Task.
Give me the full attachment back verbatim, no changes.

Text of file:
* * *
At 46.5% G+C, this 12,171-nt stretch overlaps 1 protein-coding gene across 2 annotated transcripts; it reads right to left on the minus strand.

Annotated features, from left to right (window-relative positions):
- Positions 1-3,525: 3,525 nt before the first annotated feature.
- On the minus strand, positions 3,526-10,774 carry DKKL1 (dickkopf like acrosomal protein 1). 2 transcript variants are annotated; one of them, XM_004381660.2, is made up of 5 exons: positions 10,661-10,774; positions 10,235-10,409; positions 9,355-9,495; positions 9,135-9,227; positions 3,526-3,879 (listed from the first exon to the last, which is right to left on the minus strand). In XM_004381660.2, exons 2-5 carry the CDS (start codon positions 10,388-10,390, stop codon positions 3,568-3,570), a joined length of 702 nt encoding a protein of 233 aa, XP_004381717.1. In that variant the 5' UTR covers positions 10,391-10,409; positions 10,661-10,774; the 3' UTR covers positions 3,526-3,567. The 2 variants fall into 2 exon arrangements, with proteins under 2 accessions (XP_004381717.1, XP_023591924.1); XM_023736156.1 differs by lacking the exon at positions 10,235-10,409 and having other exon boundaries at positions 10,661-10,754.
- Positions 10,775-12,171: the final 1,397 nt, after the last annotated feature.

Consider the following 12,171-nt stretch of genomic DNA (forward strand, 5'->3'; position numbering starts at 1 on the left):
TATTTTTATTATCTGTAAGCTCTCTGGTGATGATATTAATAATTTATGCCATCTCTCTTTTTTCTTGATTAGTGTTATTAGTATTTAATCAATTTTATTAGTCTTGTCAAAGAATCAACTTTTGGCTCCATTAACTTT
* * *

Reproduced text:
At 46.5% G+C, this 12,171-nt stretch overlaps 1 protein-coding gene across 2 annotated transcripts; it reads right to left on the minus strand.

Annotated features, from left to right (window-relative positions):
- Positions 1-3,525: 3,525 nt before the first annotated feature.
- On the minus strand, positions 3,526-10,774 carry DKKL1 (dickkopf like acrosomal protein 1). 2 transcript variants are annotated; one of them, XM_004381660.2, is made up of 5 exons: positions 10,661-10,774; positions 10,235-10,409; positions 9,355-9,495; positions 9,135-9,227; positions 3,526-3,879 (listed from the first exon to the last, which is right to left on the minus strand). In XM_004381660.2, exons 2-5 carry the CDS (start codon positions 10,388-10,390, stop codon positions 3,568-3,570), a joined length of 702 nt encoding a protein of 233 aa, XP_004381717.1. In that variant the 5' UTR covers positions 10,391-10,409; positions 10,661-10,774; the 3' UTR covers positions 3,526-3,567. The 2 variants fall into 2 exon arrangements, with proteins under 2 accessions (XP_004381717.1, XP_023591924.1); XM_023736156.1 differs by lacking the exon at positions 10,235-10,409 and having other exon boundaries at positions 10,661-10,754.
- Positions 10,775-12,171: the final 1,397 nt, after the last annotated feature.

Consider the following 12,171-nt stretch of genomic DNA (forward strand, 5'->3'; position numbering starts at 1 on the left):
TATTTTTATTATCTGTAAGCTCTCTGGTGATGATATTAATAATTTATGCCATCTCTCTTTTTTCTTGATTAGTGTTATTAGTATTTAATCAATTTTATTAGTCTTGTCAAAGAATCAACTTTTGGCTCCATTAACTTT